Date of Award

Fall 12-6-2019

Semester of Degree

December

Document Type

Open Access Dissertation

Degree Name

Ph.D. in Paper and Bioprocess Engineering

Department

Environmental and Forest Biology

Major Professor

Dr. Klaus Doelle

Steering Committee Member

Richard Beal

Steering Committee Member

Siddharth Chatterjee

Steering Committee Member

Steve Giarosso

Steering Committee Member

Daniel Walczyk

Steering Committee Member

Rachel Leibowitz

Abstract

This study explores dual fueling a diesel genset with producer gas made from biosolids , wastepaper and woodchips generated at or brought into the Minoa (a village in New York) Wastewater Treatment Plant (MWTP) and the possibility of a dual fueled genset and gasifier reducing the MWTP operating costs. The producer gas resulted from gasifying the biomass in a downdraft Imbert style gasifier. Gasification of woodchips was first studied in the gasifier using two different sizes and types of woodchips. It was found that the denser hardwood chips 2 cm x 2 cm x 0.6 cm gave better performance than less dense willow chips 1 cm x 1 cm x 0.15 cm. The smaller, less dense chips restricted air flow and reduced temperatures in the gasifier oxidation and reduction zones. Particle size distribution from samples taken vertically through the gasifier also indicated restriction of air and fuel flow through these zones with the smaller, lighter chips. Dual fueling of the genset with the larger, denser woodchips reduced diesel consumption by approximately 75%.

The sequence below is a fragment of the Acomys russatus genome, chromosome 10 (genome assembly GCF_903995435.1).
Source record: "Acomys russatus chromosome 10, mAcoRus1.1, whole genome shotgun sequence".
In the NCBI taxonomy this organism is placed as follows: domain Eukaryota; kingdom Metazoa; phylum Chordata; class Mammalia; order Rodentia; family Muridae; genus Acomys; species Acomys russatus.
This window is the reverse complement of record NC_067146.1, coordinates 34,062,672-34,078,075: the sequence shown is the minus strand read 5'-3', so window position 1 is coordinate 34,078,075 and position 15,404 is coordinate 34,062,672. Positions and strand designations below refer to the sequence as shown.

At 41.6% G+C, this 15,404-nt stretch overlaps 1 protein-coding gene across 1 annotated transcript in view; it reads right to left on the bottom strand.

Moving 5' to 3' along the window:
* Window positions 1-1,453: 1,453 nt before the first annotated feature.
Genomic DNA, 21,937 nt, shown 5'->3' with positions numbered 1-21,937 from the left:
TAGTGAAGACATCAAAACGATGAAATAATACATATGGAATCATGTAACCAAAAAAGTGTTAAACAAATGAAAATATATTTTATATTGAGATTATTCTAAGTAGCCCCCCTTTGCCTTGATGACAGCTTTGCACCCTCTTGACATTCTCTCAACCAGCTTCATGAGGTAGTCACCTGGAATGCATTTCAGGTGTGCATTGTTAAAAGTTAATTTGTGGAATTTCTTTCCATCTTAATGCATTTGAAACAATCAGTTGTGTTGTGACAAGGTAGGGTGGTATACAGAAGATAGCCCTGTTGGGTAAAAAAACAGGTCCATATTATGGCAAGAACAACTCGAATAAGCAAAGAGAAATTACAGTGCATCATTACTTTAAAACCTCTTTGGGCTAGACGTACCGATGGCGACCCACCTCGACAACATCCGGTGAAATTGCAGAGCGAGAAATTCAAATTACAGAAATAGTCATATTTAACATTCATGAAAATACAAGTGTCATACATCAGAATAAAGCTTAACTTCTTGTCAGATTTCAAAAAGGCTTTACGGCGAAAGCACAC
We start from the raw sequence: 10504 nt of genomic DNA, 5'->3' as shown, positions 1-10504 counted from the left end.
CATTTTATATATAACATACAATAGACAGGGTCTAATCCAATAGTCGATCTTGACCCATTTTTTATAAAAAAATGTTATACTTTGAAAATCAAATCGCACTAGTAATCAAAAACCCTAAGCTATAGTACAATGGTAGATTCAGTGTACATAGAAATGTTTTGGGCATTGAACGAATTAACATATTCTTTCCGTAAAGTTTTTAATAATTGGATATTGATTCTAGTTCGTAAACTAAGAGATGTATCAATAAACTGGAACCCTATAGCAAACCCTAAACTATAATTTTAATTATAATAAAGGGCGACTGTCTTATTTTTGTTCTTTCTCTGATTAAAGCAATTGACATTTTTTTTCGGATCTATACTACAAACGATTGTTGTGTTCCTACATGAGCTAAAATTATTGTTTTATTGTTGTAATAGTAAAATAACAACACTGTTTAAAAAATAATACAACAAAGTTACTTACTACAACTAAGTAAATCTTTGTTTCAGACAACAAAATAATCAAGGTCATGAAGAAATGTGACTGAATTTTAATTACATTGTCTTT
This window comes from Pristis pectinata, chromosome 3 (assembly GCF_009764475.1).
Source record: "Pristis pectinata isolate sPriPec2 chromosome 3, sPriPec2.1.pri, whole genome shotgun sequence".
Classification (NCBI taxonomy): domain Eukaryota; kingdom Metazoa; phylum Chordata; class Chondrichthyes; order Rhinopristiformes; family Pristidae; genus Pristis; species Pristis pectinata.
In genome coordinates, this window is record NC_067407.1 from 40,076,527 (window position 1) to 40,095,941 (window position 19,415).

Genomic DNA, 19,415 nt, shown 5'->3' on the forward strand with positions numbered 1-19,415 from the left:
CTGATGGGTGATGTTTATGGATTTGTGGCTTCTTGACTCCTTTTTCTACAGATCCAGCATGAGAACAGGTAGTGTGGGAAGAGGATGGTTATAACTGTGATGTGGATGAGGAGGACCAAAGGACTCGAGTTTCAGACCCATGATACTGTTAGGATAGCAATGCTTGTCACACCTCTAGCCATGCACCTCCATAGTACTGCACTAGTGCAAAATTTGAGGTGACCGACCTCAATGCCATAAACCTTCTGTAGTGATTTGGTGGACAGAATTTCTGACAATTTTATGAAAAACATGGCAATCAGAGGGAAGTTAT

Wastepaper, primarily newspaper, was then studied as gasifier fuel. It was first pulped, then the wet pulp was formed into 60 cm3 chunks, then dried and gasified. The wastepaper fuel was generally difficult to gasify because of its low density and tendency to hang up in the gasifier. Dual fueling the genset with producer gas from wastepaper only reduced diesel consumption by approximately 30%. Since wastepaper can be recycled by Minoa at no cost, gasifying its wastepaper was not recommended. Biosolids were then studied as gasifier fuel. Copious ashes were removed from the gasifier oxidation and reduction zones. Dual fueling the gasifier with producer gas from biosolids reduced diesel consumption by 70% - 90%.

Biosolids first processed through a filter press then pressed into roughly 15 cm3 chunks and dried gasified easily as long as the grate was continuously agitated. By generating electricity and the potentially valuable soil amendment biochar dual fueling a diesel powered genset with producer gas generated from biomass could save Minoa more than $14580 annually.

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